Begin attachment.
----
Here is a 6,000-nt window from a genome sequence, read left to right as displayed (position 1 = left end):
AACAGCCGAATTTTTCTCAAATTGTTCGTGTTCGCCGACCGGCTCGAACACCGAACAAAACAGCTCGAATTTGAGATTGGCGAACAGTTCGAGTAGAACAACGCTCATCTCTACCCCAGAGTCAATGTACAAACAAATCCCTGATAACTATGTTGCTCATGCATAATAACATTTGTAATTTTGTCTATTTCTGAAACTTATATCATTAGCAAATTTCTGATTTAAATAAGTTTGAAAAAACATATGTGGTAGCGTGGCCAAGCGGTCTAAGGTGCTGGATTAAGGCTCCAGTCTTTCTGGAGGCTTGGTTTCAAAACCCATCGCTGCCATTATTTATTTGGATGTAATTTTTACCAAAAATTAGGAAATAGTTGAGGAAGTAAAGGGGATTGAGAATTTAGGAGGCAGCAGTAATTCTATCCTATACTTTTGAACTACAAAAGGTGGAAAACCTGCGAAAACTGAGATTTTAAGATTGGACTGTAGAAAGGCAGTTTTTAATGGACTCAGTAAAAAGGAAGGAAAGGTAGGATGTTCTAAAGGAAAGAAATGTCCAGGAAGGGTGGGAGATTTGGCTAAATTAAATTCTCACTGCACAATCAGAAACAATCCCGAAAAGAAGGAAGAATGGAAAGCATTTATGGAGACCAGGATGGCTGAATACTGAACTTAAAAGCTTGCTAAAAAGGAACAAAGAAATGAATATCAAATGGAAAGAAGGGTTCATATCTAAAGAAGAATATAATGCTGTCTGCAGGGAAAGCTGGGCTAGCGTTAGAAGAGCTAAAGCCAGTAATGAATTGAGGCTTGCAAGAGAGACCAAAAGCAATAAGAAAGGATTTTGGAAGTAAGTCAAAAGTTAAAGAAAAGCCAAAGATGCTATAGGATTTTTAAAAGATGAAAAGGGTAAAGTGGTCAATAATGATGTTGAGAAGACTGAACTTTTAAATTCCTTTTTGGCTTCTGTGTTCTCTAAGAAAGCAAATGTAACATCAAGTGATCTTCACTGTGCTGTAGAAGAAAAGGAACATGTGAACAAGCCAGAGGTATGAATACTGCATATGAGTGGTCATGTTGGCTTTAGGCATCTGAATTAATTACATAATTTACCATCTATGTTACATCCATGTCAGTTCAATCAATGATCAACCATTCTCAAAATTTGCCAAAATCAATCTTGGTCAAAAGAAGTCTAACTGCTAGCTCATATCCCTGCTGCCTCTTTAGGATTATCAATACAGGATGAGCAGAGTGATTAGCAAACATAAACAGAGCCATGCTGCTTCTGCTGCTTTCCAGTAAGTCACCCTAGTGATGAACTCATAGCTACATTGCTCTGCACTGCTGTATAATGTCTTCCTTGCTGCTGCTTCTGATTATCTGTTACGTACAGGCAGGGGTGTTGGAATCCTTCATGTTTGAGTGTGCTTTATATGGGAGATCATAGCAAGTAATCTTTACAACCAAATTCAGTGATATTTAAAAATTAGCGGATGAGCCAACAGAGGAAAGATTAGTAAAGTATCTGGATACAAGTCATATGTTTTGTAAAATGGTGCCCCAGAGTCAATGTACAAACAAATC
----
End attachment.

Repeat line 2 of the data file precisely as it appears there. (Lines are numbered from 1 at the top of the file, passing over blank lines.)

AACAGCCGAATTTTTCTCAAATTGTTCGTGTTCGCCGACCGGCTCGAACACCGAACAAAACAGCTCGAATTTGAGATTGGCGAACAGTTCGAGTAGAACAACGCTCATCTCTACCCCAGAGTCAATGTACAAACAAATCCCTGATAACTATGTTGCTCATGCATAATAACATTTGTAATTTTGTCTATTTCTGAAACTTATATCATTAGCAAATTTCTGATTTAAATAAGTTTGAAAAAACATATGTGGTAGCGTGGCCAAGCGGTCTAAGGTGCTGGATTAAGGCTCCAGTCTTTCTGGAGGCTTGGTTTCAAAACCCATCGCTGCCATTATTTATTTGGATGTAATTTTTACCAAAAATTAGGAAATAGTTGAGGAAGTAAAGGGGATTGAGAATTTAGGAGGCAGCAGTAATTCTATCCTATACTTTTGAACTACAAAAGGTGGAAAACCTGCGAAAACTGAGATTTTAAGATTGGACTGTAGAAAGGCAGTTTTTAATGGACTCAGTAAAAAGGAAGGAAAGGTAGGATGTTCTAAAGGAAAGAAATGTCCAGGAAGGGTGGGAGATTTGGCTAAATTAAATTCTCACTGCACAATCAGAAACAATCCCGAAAAGAAGGAAGAATGGAAAGCATTTATGGAGACCAGGATGGCTGAATACTGAACTTAAAAGCTTGCTAAAAAGGAACAAAGAAATGAATATCAAATGGAAAGAAGGGTTCATATCTAAAGAAGAATATAATGCTGTCTGCAGGGAAAGCTGGGCTAGCGTTAGAAGAGCTAAAGCCAGTAATGAATTGAGGCTTGCAAGAGAGACCAAAAGCAATAAGAAAGGATTTTGGAAGTAAGTCAAAAGTTAAAGAAAAGCCAAAGATGCTATAGGATTTTTAAAAGATGAAAAGGGTAAAGTGGTCAATAATGATGTTGAGAAGACTGAACTTTTAAATTCCTTTTTGGCTTCTGTGTTCTCTAAGAAAGCAAATGTAACATCAAGTGATCTTCACTGTGCTGTAGAAGAAAAGGAACATGTGAACAAGCCAGAGGTATGAATACTGCATATGAGTGGTCATGTTGGCTTTAGGCATCTGAATTAATTACATAATTTACCATCTATGTTACATCCATGTCAGTTCAATCAATGATCAACCATTCTCAAAATTTGCCAAAATCAATCTTGGTCAAAAGAAGTCTAACTGCTAGCTCATATCCCTGCTGCCTCTTTAGGATTATCAATACAGGATGAGCAGAGTGATTAGCAAACATAAACAGAGCCATGCTGCTTCTGCTGCTTTCCAGTAAGTCACCCTAGTGATGAACTCATAGCTACATTGCTCTGCACTGCTGTATAATGTCTTCCTTGCTGCTGCTTCTGATTATCTGTTACGTACAGGCAGGGGTGTTGGAATCCTTCATGTTTGAGTGTGCTTTATATGGGAGATCATAGCAAGTAATCTTTACAACCAAATTCAGTGATATTTAAAAATTAGCGGATGAGCCAACAGAGGAAAGATTAGTAAAGTATCTGGATACAAGTCATATGTTTTGTAAAATGGTGCCCCAGAGTCAATGTACAAACAAATC